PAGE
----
Training

Beagles are not the most easily trained dogs. But that’s not to say that teaching them is impossible.

The breed has a “what’s in it for me?” type attitude. So be prepared to use this trait to your advantage.

“What’s in it for me?!”

– Beagles, regarding training.

Positive reinforcement training does wonders with the Beagle. These dogs are HUGE food fans, so be sure to incorporate treats as rewards for good behavior. Most Beagles will do just about anything for a doggy biscuit!

As with all dogs, training will take time and patience. But the Beagle can learn just as well as the next canine. Some even excel at obedience training and agility courses.

Unfortunately, the Beagle may struggle with potty training. So much that it can take up to a year to fully housebreak him.

But never fear! Your pup will get it eventually!

Crate training is recommended to help him learn the ropes.

Beagle Health Issues

Beagles are a generally healthy breed. They usually live to be between 12 and 15 years of age.

Still, the breed is prone to certain conditions and diseases. These include the following:

  • Hip dysplasia
  • Hypothyroidism
  • Epilepsy
  • Luxating patella
  • Intervertebral disk disease
  • Cherry eye
  • Glaucoma
  • Progressive Retinal Atrophy
  • Distichiasis
  • Beagle dwarfism
  • Chinese Beagle Syndrome
  • Cataracts
  • Diabetes
  • Allergies

14 Things to Know About Beagles

1. The Dog Who Thrives in a Pack

The Beagle was bred to hunt alongside other Beagles. So it should be no surprise that he does best in a pack.

But don’t worry–you don’t have to go out and buy more than one Beagle. (Though more is always merrier!)

Your pup’s pack simply refers to you and your family.

As a highly social dog, the breed needs to be around his people as often as possible. He’s not meant to live in the backyard on his own.

Instead, he needs to live in the house with you and be treated as a true member of the family.  

2. Mr. Friendly Face

The Beagle loves more than just his family, though. He’s super friendly all around and will be happy to meet just about every new person and dog he sees!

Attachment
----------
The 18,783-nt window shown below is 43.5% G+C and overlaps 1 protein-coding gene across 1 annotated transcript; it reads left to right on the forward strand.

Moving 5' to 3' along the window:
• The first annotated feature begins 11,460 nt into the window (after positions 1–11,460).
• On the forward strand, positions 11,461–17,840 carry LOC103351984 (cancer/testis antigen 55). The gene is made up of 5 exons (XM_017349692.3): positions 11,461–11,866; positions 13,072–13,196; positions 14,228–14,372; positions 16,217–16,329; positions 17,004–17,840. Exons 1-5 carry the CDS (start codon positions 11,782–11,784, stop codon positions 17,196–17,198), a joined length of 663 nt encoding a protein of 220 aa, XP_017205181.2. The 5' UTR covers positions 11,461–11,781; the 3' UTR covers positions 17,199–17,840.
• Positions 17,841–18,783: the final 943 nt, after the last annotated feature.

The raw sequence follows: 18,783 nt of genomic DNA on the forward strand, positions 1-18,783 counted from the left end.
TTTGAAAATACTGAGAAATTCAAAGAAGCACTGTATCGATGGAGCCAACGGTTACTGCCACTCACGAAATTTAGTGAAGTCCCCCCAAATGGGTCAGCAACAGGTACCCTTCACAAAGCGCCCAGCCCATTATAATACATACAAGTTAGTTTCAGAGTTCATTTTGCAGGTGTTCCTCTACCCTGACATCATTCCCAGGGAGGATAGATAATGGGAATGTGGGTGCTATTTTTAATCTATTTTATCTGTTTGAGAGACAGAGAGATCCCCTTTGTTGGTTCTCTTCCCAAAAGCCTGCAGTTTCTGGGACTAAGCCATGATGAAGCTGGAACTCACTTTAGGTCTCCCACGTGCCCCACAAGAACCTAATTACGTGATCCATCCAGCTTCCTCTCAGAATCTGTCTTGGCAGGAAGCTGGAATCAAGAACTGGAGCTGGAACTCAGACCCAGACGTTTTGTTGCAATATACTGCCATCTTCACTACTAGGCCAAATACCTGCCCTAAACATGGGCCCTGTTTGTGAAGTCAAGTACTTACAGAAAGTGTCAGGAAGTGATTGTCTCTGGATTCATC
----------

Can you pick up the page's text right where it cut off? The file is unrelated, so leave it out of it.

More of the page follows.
So…not the best guard dog, since he’d probably just lick an intruder to death.

But if you have lots of guests or like taking your dog on outings, then the Beagle is the perfect social butter-dog for you!

3. Beagle Separation Anxiety is Real

Unfortunately, the Beagle’s friendliness comes with a cost. The breed often struggles with separation anxiety.

So if you and your family are typically gone most of the day, then the Beagle may not be the best breed for you.

This dog needs lots of attention and companionship.

He’d do best having someone home most of the time.

If being home with your Beagle isn’t an option, you may want to consider doggy daycare. Or you could get a buddy for your pup to hang out with when you’re not home. Another dog or even a cat can help your Beagle to feel more at ease in your absence.  

4. Good With the Family Cat

“A cat?!”, you might ask.

That’s right.

Beagles actually tend to get along very well with cats.

This is especially true if the cat and dog are raised together. But Beagles can learn to accept cats later in life, as well.

Proper introductions will need to be made, of course.

And you can’t expect your canine/feline combo to become best buds overnight. But it can definitely happen with time.

5. Doesn’t Mix with Smaller Pets

While a cat may be your Beagle’s next best friend, your pet rabbit certainly will not.